The cousin ‘zoo’ as I came to think of it, started around 6am, when the first of the children would invariably be up, pattering around the echoey corridors of the huge, rambling Victorian mansion (it belongs to some of the Doctor’s wealthier relations, and he has been there almost every summer since he was a tiny child himself). Often, it would be one of the Littleboys – one morning, Littleboy 1 escaped from our bedroom at ten to six and dashed downstairs. After much half-asleep searching, I discovered him hiding in the kitchen whereupon he refused to go back upstairs until he was given breakfast. If by some miracle the Littleboys slept in, it would be another cousin, bellowing his tiny lungs out in the early hours. But whoever it was, the whole house would soon be resounding to the noise of children running, shouting and playing (plus the odd ‘thump…waa’ as someone fell over).
After several hours of everyone sitting around and wondering if the weather would clear up, we would pile all the kids into the back of a four wheel drive truck (one of the highlights of their day) and drive the mile or so down the rough track, lined by blackberry hedges, past fields of sheep and cows to the beach.
Each child then grabbed as many buckets and spades as they could find and happily stripped off (despite the inclement weather), while the adults sat on the stones in fleeces and jeans.
Most fascinating was how each child occupied him or herself in a different way on the beach – whether collecting seawater in buckets, throwing sticks for the dog, climbing rocks, making castles, digging holes or eating seaweed. As someone remarked, it was a bit like an illustration from a Richard Scarry book, with a child everywhere you looked performing their own little activity.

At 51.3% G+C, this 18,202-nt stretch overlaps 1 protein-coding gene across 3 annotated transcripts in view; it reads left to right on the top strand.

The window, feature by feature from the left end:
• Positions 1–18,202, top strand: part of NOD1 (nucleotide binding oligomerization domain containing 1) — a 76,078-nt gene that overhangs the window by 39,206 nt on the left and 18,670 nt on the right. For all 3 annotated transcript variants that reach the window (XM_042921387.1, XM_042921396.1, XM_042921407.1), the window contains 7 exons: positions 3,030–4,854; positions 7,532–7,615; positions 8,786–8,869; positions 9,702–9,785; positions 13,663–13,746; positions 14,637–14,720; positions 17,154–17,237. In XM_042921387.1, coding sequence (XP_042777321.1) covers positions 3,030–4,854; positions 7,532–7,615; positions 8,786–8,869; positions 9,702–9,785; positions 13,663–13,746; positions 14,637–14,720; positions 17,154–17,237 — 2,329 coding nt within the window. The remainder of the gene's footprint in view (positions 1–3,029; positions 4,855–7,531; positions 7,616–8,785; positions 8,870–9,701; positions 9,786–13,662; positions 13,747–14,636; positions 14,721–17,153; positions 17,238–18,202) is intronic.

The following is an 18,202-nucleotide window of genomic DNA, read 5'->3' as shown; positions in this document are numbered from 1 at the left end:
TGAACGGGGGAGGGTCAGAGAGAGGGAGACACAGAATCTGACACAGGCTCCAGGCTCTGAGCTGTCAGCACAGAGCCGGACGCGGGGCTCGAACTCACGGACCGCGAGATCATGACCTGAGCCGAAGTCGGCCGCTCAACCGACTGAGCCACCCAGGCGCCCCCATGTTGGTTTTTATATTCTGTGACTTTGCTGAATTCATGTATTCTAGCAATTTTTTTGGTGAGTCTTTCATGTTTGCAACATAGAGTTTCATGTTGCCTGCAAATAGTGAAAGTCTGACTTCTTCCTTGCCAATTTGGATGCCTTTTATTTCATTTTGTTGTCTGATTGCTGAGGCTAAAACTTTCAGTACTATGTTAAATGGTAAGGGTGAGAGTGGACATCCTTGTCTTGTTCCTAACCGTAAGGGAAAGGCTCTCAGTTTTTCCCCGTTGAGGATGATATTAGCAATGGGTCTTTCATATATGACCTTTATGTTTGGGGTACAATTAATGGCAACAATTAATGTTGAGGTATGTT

And they seem to known instinctively what to do: Littleboy 2, having never really been to a beach except as a baby, picked up a spade and started digging away as if that was what he did every day.
Eventually all were piled, sandy, salty and shivering, back into the truck and taken up to the house for supper, bath and bed. This activity took several hours, and usually involved lots more mayhem, with excited little figures in pyjamas bombing around the house well past their normal bedtime.
Adult supper became later and later, taking place at nearly 10pm on the penultimate night, with the eldest cousin, scared by the house (not unreasonably, as bats have been known to roam the corridors and there are few electric lights) put to sleep on chairs by the fire as we ate.
Conclusions: kids don’t give a monkey’s about the weather, as long as there are plenty of children around and a beach to entertain them. And they don’t need TV – not one of them asked for it during our stay in a Beebies-free household. It might have been a dismal August bank holiday, but not for them – and I hope that in their just-forming memories the last few days will be a blissfully happy time steeped in sunshine, sand and water.